BTW: Our piece yesterday on High Frequency Traders posted at MacroBusiness and here at Lighthouse was quoted in the FT Alphaville and reproduced in full on the Naked Capitalism blog.

Please remember these are not recommendations for you to trade these are my views and I have my risk management tools and risk parameters that you do not have access to. Thus, this blog is for information only and does not constitute advice. Neither Greg McKenna nor Lighthouse Securities has taken your personal circumstances, objectives or financial situation into account. Because of this you should, before acting on this information, consider its appropriateness, having regard to your objectives, financial situation or needs.

If you do need economic, investment or financial advice we are happy to help.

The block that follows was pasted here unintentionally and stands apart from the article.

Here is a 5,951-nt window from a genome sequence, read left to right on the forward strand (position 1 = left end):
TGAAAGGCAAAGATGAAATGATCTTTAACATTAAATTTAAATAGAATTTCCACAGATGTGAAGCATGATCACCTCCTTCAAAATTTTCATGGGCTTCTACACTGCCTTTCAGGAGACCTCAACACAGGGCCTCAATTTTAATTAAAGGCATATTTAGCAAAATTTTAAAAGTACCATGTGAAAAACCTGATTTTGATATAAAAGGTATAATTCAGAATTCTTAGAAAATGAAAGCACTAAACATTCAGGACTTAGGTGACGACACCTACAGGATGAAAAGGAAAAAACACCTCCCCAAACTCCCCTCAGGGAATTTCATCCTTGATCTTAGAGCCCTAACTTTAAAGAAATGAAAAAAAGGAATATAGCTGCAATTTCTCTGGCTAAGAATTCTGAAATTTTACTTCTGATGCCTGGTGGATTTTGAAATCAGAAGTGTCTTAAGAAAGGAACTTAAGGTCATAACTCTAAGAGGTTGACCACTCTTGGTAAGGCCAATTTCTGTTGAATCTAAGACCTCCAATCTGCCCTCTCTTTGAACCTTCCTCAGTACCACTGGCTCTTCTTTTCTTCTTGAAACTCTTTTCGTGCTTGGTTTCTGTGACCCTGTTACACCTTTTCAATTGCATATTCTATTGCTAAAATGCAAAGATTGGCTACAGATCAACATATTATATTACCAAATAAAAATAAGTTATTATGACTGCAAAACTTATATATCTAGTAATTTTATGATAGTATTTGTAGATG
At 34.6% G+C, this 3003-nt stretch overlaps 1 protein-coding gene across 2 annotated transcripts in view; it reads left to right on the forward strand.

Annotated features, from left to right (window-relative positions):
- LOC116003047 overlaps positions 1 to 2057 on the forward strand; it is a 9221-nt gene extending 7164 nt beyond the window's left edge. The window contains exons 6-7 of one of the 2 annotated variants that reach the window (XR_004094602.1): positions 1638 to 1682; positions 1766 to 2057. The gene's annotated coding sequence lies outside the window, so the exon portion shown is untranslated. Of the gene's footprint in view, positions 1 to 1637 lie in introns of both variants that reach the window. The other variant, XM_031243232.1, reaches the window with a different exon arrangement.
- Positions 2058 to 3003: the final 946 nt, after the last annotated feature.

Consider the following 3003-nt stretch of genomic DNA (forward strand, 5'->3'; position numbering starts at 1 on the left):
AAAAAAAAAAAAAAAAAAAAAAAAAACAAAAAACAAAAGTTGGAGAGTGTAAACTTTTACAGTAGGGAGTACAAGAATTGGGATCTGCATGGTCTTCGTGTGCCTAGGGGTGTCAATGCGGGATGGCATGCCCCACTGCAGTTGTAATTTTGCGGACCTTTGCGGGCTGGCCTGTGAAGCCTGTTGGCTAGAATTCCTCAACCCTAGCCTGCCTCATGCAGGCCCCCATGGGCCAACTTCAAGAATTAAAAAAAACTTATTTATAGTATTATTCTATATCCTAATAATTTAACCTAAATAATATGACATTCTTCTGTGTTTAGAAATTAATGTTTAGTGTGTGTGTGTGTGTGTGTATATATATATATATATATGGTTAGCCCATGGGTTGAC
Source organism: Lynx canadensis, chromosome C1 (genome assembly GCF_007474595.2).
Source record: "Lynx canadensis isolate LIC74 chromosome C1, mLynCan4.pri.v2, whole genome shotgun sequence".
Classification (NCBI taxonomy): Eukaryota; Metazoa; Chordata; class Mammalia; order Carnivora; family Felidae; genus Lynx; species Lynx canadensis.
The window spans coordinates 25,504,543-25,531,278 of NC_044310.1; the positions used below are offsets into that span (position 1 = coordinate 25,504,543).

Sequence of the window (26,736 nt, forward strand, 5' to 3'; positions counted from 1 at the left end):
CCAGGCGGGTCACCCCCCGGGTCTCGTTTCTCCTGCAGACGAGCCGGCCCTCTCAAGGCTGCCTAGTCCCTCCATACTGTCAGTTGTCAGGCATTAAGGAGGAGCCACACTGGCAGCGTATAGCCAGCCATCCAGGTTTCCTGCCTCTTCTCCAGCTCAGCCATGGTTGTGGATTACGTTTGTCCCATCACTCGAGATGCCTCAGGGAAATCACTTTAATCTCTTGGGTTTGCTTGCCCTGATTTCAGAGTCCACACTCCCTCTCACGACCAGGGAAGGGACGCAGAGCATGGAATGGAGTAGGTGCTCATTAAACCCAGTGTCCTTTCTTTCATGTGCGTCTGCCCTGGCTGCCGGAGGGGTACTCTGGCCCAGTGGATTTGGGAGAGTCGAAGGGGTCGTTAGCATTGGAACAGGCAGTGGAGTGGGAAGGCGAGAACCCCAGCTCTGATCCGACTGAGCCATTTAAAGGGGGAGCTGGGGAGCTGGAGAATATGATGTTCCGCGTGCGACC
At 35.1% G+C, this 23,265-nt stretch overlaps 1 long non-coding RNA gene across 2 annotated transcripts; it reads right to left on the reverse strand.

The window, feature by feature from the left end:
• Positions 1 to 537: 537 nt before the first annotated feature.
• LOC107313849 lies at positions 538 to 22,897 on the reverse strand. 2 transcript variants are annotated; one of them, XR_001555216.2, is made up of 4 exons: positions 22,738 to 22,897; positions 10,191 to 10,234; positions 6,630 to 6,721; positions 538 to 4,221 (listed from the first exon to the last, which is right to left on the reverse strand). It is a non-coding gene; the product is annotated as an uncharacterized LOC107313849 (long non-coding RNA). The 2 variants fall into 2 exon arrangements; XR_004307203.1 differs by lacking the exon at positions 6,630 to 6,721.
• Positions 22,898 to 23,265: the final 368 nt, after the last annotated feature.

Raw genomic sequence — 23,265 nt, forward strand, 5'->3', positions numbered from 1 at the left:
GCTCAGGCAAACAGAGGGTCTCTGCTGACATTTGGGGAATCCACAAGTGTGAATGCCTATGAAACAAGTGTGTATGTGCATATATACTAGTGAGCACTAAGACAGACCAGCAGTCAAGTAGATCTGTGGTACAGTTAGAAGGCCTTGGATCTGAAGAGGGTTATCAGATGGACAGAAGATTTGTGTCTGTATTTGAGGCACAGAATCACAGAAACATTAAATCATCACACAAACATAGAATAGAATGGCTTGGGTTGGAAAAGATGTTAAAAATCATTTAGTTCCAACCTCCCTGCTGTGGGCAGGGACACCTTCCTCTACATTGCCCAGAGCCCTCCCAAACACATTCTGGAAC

Please Email the team at Lighthouse at info@lighthousesecurities.com.au or Greg directly on greg@lighthousesecurities.com.au

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  1. BRICs – on the backburner but hotting up | Lighthouse Securities - September 30, 2011

    […] here and this is why I highlighted the impact on the Australian Dollar and other growth assets in this mornings piece. This is the slow burn story people are not watching while they focus all their attention on the […]